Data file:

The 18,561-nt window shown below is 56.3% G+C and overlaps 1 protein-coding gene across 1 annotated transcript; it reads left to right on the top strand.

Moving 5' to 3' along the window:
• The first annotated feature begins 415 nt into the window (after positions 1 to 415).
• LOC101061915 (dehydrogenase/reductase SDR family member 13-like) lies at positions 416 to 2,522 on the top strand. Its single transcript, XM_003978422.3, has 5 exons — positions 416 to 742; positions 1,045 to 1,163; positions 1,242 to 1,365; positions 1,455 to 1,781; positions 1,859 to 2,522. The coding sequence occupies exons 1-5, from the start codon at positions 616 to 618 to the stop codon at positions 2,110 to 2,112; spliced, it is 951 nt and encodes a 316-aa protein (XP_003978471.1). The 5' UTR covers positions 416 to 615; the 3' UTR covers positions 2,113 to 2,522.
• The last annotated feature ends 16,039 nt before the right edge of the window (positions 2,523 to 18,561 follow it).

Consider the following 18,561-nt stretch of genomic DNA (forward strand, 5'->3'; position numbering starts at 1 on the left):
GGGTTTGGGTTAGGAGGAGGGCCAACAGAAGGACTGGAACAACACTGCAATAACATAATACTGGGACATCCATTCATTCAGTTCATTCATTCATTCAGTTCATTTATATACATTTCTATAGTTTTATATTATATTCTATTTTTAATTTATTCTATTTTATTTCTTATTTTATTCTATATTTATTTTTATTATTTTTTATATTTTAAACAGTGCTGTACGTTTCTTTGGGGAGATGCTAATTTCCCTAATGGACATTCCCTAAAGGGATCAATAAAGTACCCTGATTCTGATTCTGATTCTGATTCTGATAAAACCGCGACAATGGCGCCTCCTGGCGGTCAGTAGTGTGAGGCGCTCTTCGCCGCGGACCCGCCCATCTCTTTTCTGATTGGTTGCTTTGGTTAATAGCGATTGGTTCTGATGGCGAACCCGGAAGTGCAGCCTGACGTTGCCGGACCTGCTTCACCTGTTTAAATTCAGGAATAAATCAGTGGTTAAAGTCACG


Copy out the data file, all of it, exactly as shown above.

The 18,561-nt window shown below is 56.3% G+C and overlaps 1 protein-coding gene across 1 annotated transcript; it reads left to right on the top strand.

Moving 5' to 3' along the window:
• The first annotated feature begins 415 nt into the window (after positions 1 to 415).
• LOC101061915 (dehydrogenase/reductase SDR family member 13-like) lies at positions 416 to 2,522 on the top strand. Its single transcript, XM_003978422.3, has 5 exons — positions 416 to 742; positions 1,045 to 1,163; positions 1,242 to 1,365; positions 1,455 to 1,781; positions 1,859 to 2,522. The coding sequence occupies exons 1-5, from the start codon at positions 616 to 618 to the stop codon at positions 2,110 to 2,112; spliced, it is 951 nt and encodes a 316-aa protein (XP_003978471.1). The 5' UTR covers positions 416 to 615; the 3' UTR covers positions 2,113 to 2,522.
• The last annotated feature ends 16,039 nt before the right edge of the window (positions 2,523 to 18,561 follow it).

Consider the following 18,561-nt stretch of genomic DNA (forward strand, 5'->3'; position numbering starts at 1 on the left):
GGGTTTGGGTTAGGAGGAGGGCCAACAGAAGGACTGGAACAACACTGCAATAACATAATACTGGGACATCCATTCATTCAGTTCATTCATTCATTCAGTTCATTTATATACATTTCTATAGTTTTATATTATATTCTATTTTTAATTTATTCTATTTTATTTCTTATTTTATTCTATATTTATTTTTATTATTTTTTATATTTTAAACAGTGCTGTACGTTTCTTTGGGGAGATGCTAATTTCCCTAATGGACATTCCCTAAAGGGATCAATAAAGTACCCTGATTCTGATTCTGATTCTGATTCTGATAAAACCGCGACAATGGCGCCTCCTGGCGGTCAGTAGTGTGAGGCGCTCTTCGCCGCGGACCCGCCCATCTCTTTTCTGATTGGTTGCTTTGGTTAATAGCGATTGGTTCTGATGGCGAACCCGGAAGTGCAGCCTGACGTTGCCGGACCTGCTTCACCTGTTTAAATTCAGGAATAAATCAGTGGTTAAAGTCACG